The IBM zEnterprise System launched in 2010 is arguably the most significant new systems architecture in 20 years. It extended the mainframe’s unique capabilities to workloads running on specialized optimizers and select IBM blades. The hybrid environment allows clients to optimize workloads, deploy enterprise clouds, and take action based on real-time analytics and Big Data.
IBM has just rounded out the zEnterprise System family with the introduction of the entry-level hybrid mainframe, the zEnterprise 114 (z114). The z114 can be used as a standalone development machine, a coupling facility, or as an on-ramp for any growing business looking to exploit mainframe technologies. Moreover, when combined with the zEnterprise BladeCenter Extension and Unified Resource Manager, the z114 extends the mainframe’s unique hybrid capabilities to clients of all sizes.
This new mainframe offers a lower hardware entry cost and significant improvements in packaging, performance, and total system scalability over its predecessor, the System z10 Business Class. It features an 18 percent performance improvement per core and up to a 12 percent increase in total system capacity to address client growth in traditional and new workloads. It can collapse infrastructures and efficiently host private enterprise clouds with a total acquisition cost of approximately $500 per virtual server, per year and lower operational costs by up to 50 percent vs. a distributed infrastructure.
The zEnterprise System is designed and built on the precepts of Smarter Computing—an era in which systems are optimized for clients’ business needs. Enterprises are evolving. They’re no longer deploying systems as fast as possible; instead, they’re matching the systems architecture to specific workload requirements. zEnterprise embodies this concept.
The zEnterprise embraces multiple technology platforms—mainframe, Power Systems, and System x—to maximize efficiency and transform IT economics. It offers clients a strong architectural foundation, optimized total cost of ownership, and performance levels to meet or exceed business needs. Applications and workloads can span z/OS, Linux on System z, z/VM, AIX on POWER, and Linux and Microsoft Windows on System x. (Note: All statements regarding IBM future direction and intent are subject to change or withdrawal without notice, and represent goals and objectives only.)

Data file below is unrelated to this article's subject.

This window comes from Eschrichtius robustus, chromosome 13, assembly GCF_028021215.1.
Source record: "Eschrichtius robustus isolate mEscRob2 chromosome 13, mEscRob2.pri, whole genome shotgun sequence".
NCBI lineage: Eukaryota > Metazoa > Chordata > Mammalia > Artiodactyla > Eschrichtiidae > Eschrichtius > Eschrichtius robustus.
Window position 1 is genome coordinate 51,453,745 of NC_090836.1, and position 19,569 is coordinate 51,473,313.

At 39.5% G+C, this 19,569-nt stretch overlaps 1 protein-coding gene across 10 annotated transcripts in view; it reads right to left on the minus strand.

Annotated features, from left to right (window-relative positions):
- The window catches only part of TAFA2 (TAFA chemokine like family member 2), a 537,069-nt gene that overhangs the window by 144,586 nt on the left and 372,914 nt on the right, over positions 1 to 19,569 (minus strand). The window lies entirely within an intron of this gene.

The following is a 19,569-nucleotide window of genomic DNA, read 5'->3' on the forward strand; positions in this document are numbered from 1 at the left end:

It’s important to realize that we aren’t talking about moving everything to System z when we talk about optimized systems. What we’re saying is that when you have a POWER- or System x-based workload that has an affinity to System z, such as accessing data from the mainframe, the zEnterprise provides a much faster, simpler, and more economical way to approach data center management.
Let’s use the example of a simple online retail transaction that adds something to a shopping cart. The shopper’s click of a mouse is placing unprecedented demands on the IT infrastructure. At the same time that an item is added to the cart, behind the scenes, there’s recognition of that shopper’s history. Data mining processing is used to determine other items the shopper may be interested in buying based on previous purchases as well as Web browsing history. Inventory needs to be checked. The shopper’s billing and shipping information need to be retrieved.
In this scenario, the Web portion of this transaction may take place on a System x server; the data mining may take place on a Power System; and inventory and billing of the transaction may take place on a System z. This is where a zEnterprise System can bring great value. By integrating the three hardware platforms into one system, we can remove complexity from this IT environment. The Unified Resource Manager offers the ability to manage mainframe and distributed systems with the same tools, the same techniques, and the same practices. Having one integrated system can increase security and reduce switches, cables, and adapters. In one case, we could reduce an environment from 664 total network parts in an Intel-only environment to 21 total network parts in a zEnterprise environment. zEnterprise can coherently manage these different components of the transaction as well as more tightly couple them, optimizing data flows.
The mainframe continues to evolve while holding true to the core platform strengths. With the zEnterprise System family, and the new z114, IBM has redefined the economics of enterprise computing and extended that value to all businesses.